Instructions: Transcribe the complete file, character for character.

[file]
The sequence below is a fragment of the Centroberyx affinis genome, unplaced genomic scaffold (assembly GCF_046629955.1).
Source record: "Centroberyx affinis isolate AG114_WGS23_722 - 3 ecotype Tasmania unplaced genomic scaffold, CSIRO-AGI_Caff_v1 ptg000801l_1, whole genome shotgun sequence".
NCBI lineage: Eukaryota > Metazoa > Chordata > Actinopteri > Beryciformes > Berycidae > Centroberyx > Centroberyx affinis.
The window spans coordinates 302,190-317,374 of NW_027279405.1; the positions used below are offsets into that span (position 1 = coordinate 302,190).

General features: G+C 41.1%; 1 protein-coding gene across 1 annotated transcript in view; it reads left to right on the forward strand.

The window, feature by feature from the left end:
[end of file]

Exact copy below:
The sequence below is a fragment of the Centroberyx affinis genome, unplaced genomic scaffold (assembly GCF_046629955.1).
Source record: "Centroberyx affinis isolate AG114_WGS23_722 - 3 ecotype Tasmania unplaced genomic scaffold, CSIRO-AGI_Caff_v1 ptg000801l_1, whole genome shotgun sequence".
NCBI lineage: Eukaryota > Metazoa > Chordata > Actinopteri > Beryciformes > Berycidae > Centroberyx > Centroberyx affinis.
The window spans coordinates 302,190-317,374 of NW_027279405.1; the positions used below are offsets into that span (position 1 = coordinate 302,190).

General features: G+C 41.1%; 1 protein-coding gene across 1 annotated transcript in view; it reads left to right on the forward strand.

The window, feature by feature from the left end: